Evidence from Dorothea Puente Case Preserved at Center for Sacramento History

SACRAMENTO -- Inside the Center for Sacramento History, there is a collection from one of the city's most disturbing and intriguing investigations -- the case of Dorothea Puente.

"It's our only one that deals with murder," archivist Kim Hayden said. "Certainly we don't have a lot of serial killer collections."

Puente was the grandmotherly woman who ran a boarding house in downtown Sacramento. Thirty years ago, seven bodies were dug up in her side yard. Puente was accused of murdering nine people, poisoning them for their social security checks.

“She doesn’t look the part, so shes fascinating to people," Hayden said.

Hayden spent months processing thousands of pieces of evidence related to the case, including a shovel used to dig up human remains.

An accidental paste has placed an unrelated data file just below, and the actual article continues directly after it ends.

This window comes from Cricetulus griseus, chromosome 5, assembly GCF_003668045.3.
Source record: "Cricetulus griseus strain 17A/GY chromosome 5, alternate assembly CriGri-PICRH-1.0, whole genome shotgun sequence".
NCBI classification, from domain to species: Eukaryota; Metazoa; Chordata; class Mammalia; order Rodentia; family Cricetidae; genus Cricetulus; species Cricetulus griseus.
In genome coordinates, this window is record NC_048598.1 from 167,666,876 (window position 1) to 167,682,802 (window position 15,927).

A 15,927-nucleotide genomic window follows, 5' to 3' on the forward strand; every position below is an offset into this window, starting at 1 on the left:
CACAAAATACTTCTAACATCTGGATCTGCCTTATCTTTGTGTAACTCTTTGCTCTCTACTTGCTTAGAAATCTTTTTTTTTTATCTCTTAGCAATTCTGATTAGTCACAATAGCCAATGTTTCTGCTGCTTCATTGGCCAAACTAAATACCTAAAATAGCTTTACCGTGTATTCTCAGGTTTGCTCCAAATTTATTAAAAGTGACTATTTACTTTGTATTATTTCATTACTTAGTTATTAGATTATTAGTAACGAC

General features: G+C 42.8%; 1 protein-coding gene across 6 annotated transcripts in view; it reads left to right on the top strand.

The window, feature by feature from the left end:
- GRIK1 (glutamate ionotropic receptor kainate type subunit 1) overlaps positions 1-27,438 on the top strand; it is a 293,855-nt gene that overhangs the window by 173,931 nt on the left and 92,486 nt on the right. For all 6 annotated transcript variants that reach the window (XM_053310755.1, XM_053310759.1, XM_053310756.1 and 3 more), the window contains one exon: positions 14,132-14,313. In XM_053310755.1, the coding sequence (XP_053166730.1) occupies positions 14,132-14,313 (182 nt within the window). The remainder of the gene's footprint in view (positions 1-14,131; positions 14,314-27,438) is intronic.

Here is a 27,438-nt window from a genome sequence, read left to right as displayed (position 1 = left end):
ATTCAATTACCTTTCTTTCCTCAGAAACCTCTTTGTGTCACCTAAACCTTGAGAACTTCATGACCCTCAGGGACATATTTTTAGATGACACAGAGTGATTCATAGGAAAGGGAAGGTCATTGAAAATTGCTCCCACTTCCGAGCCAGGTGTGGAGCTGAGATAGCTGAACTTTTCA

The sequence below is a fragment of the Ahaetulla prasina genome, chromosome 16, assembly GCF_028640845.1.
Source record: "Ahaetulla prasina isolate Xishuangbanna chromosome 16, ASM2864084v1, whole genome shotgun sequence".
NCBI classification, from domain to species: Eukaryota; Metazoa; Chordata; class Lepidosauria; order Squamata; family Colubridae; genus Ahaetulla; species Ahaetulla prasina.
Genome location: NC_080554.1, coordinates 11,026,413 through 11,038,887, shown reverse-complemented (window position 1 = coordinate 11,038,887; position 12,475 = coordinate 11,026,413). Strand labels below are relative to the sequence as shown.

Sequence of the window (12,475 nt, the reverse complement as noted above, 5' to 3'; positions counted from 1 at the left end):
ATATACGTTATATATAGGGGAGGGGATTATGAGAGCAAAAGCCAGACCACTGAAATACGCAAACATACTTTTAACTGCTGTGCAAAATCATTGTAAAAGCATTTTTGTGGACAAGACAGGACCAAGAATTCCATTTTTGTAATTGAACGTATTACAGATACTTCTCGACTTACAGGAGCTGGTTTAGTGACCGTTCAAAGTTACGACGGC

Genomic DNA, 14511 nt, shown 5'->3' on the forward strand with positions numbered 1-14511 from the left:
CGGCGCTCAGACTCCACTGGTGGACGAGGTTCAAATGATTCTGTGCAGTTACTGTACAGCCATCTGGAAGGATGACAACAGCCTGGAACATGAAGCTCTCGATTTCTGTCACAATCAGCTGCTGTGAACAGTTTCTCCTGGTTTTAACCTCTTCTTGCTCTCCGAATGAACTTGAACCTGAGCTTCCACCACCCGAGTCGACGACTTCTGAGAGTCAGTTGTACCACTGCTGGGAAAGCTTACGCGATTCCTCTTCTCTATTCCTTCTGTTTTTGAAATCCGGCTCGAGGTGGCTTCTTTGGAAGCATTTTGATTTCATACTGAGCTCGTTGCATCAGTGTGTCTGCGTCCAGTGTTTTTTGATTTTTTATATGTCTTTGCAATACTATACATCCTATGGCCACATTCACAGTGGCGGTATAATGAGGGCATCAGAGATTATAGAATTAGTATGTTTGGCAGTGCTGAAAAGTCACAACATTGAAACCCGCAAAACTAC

"Which is gross," Hayden said.

Drugs Puente used to knock out her victims, forged licenses and photo of Puente the day she was arrested.

"In her sweet red coat," Hayden told FOX40.

What's most interesting to Hayden is a note written on the back of an envelope. A tenant slipped it to police as they questioned him about Puente.

"He went and turned his TV up real loud and then scribbled it on the paper and then showed it to the detective," Hayden said.

It said, "She wants me to lie to you." Hayden says it's just one example of Puente's scheming.

Another piece in the collection is a calendar from Puente's home. Puente tried to cover her tracks by writing down when one of the victims left the house.

"She's written, 'Bert left when I was at church,'" Hayden said.

Detectives ultimately caught Puente. She drugged and killed people for their money. Most of the people she targeted were not capable of protecting themselves.

"Sadness of these people who were sort of cast of from society, sort of forgotten people were killed and really only known about because they were killed," Hayden said. "And that's sad."